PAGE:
The Surface Pro 8 finally adds two Thunderbolt 4 ports, a first for the Surface Pro line.
That’s not all. The Surface Pro 8 also brings a long-awaited feature — Thunderbolt 4. Instead of standard USB Type-C and Type-A ports, the Surface Pro 8 now has two USB Type-C ports with Thunderbolt 4 support. This means you can connect Thunderbolt docks, external monitors, or even external GPUs to the Surface Pro 8. Yes, you can feasibly turn your Surface Pro 8 into a gaming PC and take advantage of that 120Hz display.
This is likely another factor in the price increase for the Surface Pro 8, as Thunderbolt licensing has costs associated with it. Otherwise, the ports are the same. You still get a Surface Connect port — so you can keep using a Surface Dock if you have one — and a 3.5mm headphone jack.
Connectivity: Now with LTE
Microsoft has usually offered some versions of its Surface Pro products with LTE support, but with the Surface Pro 7, that wasn’t the case. If you wanted LTE, you’d have to opt for the Surface Pro 7+, which included a few other upgrades. Now you can get LTE on the Surface Pro 8 — but those models aren’t available just yet. Microsoft usually releases LTE versions later on, so this isn’t new. The LTE modem in the Surface Pro 8 is the Qualcomm Snapdragon X20, which promises theoretical download speeds of up to 1.2Gbps and uploads of up to 150Mbps.
Otherwise, wireless connectivity is similar between the Surface Pro 7 and Pro 8. Both models support Wi-Fi 6, and the Surface Pro 8 also comes with Bluetooth 5.1. This is an upgrade over Bluetooth 5.0 in the Surface Pro 7, but it’s not enough to make it significantly better.
Bottom line: Worth the upgrade?
For years now, it’s been hard to recommend upgrading to the latest Surface Pro model if you already have the previous one, or even the one before that. It’s always just been a spec bump, so unless you needed the performance, there wasn’t much reason to spend that money.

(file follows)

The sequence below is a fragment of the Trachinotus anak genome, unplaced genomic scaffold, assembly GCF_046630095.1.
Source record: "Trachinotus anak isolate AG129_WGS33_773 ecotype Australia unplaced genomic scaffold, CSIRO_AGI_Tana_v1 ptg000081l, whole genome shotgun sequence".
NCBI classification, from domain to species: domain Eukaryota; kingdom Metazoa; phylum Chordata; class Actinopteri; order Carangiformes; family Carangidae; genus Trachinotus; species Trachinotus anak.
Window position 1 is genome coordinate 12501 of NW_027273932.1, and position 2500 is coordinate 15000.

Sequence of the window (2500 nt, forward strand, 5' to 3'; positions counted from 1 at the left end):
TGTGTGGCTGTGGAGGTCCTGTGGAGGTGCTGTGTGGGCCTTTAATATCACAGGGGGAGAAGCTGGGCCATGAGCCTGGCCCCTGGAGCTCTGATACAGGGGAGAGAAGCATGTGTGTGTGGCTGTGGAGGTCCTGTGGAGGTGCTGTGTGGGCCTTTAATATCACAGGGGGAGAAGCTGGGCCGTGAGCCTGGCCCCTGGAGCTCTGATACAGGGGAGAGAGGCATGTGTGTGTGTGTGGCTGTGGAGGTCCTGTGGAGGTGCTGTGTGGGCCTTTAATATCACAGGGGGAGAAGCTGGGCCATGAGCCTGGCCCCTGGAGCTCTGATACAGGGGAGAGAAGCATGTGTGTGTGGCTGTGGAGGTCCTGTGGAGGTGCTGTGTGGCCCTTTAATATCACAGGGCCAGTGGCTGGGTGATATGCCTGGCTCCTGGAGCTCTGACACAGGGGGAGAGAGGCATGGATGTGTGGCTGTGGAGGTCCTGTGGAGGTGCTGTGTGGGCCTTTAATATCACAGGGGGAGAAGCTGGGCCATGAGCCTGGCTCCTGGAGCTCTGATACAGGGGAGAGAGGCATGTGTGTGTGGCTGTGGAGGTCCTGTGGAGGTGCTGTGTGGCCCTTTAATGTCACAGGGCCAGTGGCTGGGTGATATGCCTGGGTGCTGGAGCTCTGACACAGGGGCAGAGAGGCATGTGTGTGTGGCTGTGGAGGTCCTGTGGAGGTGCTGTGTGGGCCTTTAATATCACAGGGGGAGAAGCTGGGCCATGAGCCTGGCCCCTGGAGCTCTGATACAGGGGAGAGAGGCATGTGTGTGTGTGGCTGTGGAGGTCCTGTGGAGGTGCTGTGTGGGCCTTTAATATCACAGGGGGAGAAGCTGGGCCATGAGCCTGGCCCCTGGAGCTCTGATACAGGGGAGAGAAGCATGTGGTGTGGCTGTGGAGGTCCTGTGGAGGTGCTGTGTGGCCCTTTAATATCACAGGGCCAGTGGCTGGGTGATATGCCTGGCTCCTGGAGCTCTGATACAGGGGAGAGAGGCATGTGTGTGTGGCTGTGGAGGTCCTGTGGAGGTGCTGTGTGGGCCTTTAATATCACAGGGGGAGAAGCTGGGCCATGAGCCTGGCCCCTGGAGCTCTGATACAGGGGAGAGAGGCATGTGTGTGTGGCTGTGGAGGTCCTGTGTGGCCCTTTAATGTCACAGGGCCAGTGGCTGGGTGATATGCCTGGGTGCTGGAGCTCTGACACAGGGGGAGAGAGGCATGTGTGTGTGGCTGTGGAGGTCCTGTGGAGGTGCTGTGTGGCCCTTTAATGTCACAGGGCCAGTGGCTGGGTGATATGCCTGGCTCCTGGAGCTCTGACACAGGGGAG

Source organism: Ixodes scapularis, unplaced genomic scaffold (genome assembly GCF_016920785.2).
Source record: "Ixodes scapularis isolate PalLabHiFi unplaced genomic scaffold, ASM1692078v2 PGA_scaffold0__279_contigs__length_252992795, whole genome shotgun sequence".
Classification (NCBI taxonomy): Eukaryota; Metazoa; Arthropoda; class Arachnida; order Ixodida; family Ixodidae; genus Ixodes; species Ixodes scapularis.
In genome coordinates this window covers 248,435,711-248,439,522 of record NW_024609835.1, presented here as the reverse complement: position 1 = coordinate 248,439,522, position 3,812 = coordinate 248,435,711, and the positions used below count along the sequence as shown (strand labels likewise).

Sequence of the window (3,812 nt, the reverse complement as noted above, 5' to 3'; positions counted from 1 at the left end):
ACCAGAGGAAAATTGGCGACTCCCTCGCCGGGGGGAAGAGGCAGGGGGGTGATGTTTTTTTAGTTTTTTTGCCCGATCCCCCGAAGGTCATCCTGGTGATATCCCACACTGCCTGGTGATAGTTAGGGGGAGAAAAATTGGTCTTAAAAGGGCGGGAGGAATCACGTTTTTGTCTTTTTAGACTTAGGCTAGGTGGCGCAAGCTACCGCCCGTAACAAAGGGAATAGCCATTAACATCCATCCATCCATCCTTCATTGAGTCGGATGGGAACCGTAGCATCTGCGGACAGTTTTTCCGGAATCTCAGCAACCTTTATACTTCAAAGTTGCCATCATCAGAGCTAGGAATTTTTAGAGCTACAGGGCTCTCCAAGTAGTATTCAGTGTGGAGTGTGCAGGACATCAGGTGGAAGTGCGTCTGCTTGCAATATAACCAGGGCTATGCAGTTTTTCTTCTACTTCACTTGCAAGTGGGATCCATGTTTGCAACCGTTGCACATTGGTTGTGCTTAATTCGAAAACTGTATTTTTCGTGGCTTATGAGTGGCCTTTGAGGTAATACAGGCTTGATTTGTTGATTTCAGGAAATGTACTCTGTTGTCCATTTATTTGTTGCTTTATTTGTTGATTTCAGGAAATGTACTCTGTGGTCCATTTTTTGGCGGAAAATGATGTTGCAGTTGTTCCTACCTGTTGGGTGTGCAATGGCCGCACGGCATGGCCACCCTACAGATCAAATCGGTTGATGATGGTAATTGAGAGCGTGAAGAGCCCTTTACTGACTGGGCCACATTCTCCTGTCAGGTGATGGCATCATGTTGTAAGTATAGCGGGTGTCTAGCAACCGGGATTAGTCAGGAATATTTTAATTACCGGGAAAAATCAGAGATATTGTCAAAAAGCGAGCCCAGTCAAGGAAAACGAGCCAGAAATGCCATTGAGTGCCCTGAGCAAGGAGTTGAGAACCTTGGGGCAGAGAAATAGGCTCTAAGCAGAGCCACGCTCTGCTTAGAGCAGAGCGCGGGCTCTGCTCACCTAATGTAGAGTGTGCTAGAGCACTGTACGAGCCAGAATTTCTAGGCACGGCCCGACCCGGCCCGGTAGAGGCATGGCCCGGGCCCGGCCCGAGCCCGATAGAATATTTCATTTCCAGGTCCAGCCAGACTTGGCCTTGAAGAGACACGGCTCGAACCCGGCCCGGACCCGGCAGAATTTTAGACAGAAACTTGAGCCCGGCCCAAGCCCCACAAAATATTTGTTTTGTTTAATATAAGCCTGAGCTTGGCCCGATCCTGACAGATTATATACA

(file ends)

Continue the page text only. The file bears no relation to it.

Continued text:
The story is a bit different this time, since this is the biggest upgrade the Surface Pro line has received in many years. The spec bump is here as usual, but you also get a bigger, brighter, and smoother display with HDR support, improved speakers, and perhaps most notably, Thunderbolt support. This gives you lots of new expansion options you couldn’t get with just the Surface Dock.
There’s more than one good reason to make the upgrade this time, so if you’ve been waiting for a shake-up, this is it. Whether it’s a necessary upgrade is, of course, still up to you. All those benefits are big, but you may or may not need them.
And of course, if you don’t have a Surface Pro yet or you have an even older model, then this is certainly the best time to jump in. The asking price is higher than it’s ever been, but frankly, if you were buying the base model of the Surface Pro 7, you weren’t going to have a premium experience. The price increase isn’t as big as it may initially seem, but it’s definitely still there. In our opinion though, it’s worth the extra money you pay for it.
Regardless, you can still choose your preferred model using the links below. For the Surface Pro 8, you can buy the tablet and the Surface Pro Signature Keyboard with the Slim Pen 2 using the links below. You can also buy the Surface Slim Pen 2 by itself if you don’t want the keyboard.
- The Surface Pro Signature Keyboard complements the Surface Pro 8 with a keyboard and trackpad to make it feel more like a laptop. This bundle also includes the Surface Slim Pen 2.
As for the Surface Pro 7, you can buy it using the links below, including the Type Cover. You can also add the Surface Pen to round out the experience.